The best way to prevent or stop these possessions is to get to know the behavior of the “devils” attacking your company. Do they change the credit card on file or use the credit card on file? Do they change the e-mail on the account right away? Is there a specific item or average dollar spend associated with these instances? Understanding the behavior and canceling transactions before real damage can be done will not only save your company from the financial impact of that transaction, but it will exorcise the demon before it gets too comfortable, never giving the body back to the host. 

3. “Werewolves” are hard to spot, and harder to stop. Werewolves are classic characters in horror stories because they’re hard to identify. They blend in with humans until the full moon reveals their true form. Friendly fraud is the werewolf of CNP commerce. Because a legitimate cardholder participates in the transaction, merchants are unable to distinguish them from other legitimate orders, so goods and services are provided to the customer. But, after some time passes, the consumer transforms, issuing a chargeback or demanding a refund with fraudulent claims, threatening your revenue—the heart of your business.

Though this sudden change from good to bad is nearly impossible to identify at the time of transaction, there are things that can be done to make it more difficult for a customer to win an illegitimate chargeback (not quite silver bullets, but helpful nonetheless). Placing specific verbiage on your Website making policies clear to customers and providing these in response to a chargeback can ensure you recover the disputed funds and discourage this behavior again. For those who continue to take advantage of the system or who have done the most damage, some retailers have instituted collection processes on funds that have been illegitimately charged back or institute “gray lists,” choosing not to do business with these “werewolves” again.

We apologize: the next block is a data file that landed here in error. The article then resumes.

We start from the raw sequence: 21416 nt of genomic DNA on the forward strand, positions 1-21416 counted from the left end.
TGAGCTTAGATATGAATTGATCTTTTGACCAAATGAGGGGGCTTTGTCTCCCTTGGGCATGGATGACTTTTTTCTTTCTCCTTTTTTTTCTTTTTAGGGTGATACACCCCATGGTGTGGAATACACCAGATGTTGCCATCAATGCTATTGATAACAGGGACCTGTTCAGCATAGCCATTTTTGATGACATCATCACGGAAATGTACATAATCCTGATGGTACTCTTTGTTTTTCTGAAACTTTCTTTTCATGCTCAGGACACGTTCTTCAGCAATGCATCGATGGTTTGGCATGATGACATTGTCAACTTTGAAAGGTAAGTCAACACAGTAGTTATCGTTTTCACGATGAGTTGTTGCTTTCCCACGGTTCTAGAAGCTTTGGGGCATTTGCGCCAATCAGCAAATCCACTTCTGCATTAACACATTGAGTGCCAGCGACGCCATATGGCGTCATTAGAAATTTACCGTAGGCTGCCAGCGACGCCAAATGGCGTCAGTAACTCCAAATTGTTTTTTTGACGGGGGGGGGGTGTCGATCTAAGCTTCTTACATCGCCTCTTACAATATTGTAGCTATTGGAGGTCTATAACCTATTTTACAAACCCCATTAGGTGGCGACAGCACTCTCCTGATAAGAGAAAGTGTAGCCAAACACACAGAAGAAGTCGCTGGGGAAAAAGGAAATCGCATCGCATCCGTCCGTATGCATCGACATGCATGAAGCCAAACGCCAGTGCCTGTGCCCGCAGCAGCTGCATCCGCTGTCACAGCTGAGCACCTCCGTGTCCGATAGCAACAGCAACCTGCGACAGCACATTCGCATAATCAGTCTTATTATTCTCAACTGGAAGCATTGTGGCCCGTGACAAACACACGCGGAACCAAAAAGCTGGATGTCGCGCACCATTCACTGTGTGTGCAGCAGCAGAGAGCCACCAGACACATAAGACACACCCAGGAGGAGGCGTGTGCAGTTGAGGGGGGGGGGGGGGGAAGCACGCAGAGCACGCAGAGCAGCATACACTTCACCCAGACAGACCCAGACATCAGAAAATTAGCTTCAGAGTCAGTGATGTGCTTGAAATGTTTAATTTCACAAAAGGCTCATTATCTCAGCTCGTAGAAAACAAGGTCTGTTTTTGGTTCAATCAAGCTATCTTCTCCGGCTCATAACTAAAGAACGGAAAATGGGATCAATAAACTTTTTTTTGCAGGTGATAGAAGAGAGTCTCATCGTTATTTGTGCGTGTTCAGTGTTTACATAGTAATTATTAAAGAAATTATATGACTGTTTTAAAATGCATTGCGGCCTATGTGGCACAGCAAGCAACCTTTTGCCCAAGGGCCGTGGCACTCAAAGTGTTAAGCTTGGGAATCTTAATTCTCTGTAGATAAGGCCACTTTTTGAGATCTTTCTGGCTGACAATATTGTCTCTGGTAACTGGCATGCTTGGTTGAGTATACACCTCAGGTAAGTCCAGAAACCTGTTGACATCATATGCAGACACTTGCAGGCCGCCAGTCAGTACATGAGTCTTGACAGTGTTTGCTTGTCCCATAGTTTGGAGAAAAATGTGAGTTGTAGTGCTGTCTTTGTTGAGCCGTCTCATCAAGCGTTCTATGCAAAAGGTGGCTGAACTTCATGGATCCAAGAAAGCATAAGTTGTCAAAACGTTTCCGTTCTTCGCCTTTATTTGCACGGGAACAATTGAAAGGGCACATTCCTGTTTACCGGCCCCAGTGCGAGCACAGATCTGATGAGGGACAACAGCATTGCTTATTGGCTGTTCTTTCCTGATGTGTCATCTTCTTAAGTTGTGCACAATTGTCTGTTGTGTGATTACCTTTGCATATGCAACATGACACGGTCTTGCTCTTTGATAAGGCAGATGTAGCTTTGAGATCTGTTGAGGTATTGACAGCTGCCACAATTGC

4. Skeletons in the closet can’t be hidden forever. People with “skeletons in their closet” have a secret that could wreak havoc if exposed. In CNP commerce, fraudulent transactions that were missed can only remain hidden for so long. Eventually, those skeletons in the closet are exposed, with a direct negative impact on the company’s bank account. Each of these hopefully rare instances provide merchants the opportunity to learn how fraud slipped past the measures they put in place to detect it. Some merchants prefer to keep the skeletons in the closet. By not analyzing chargebacks to determine exactly what happened, merchants are opening themselves up to fraudsters repeatedly exploiting a vulnerability they found in the process. Creating? More skeletons. The best way to prevent a multitude of skeletons in the closet is to keep the door open and the light on, reviewing chargeback data to determine how they got there in the first place. Only then can you make informed decisions and take action (responding to disputes in an attempt to recover funds or addressing the vulnerability and preventing more bodies from piling up).

Whether your company’s biggest nightmare is determining a trick-or-treater’s intentions, performing exorcisms on accounts that have been “possessed,” preventing “werewolves” or dealing with the skeletons in your closet, we hope you have a safe and happy Halloween.

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Daniel Leibovitch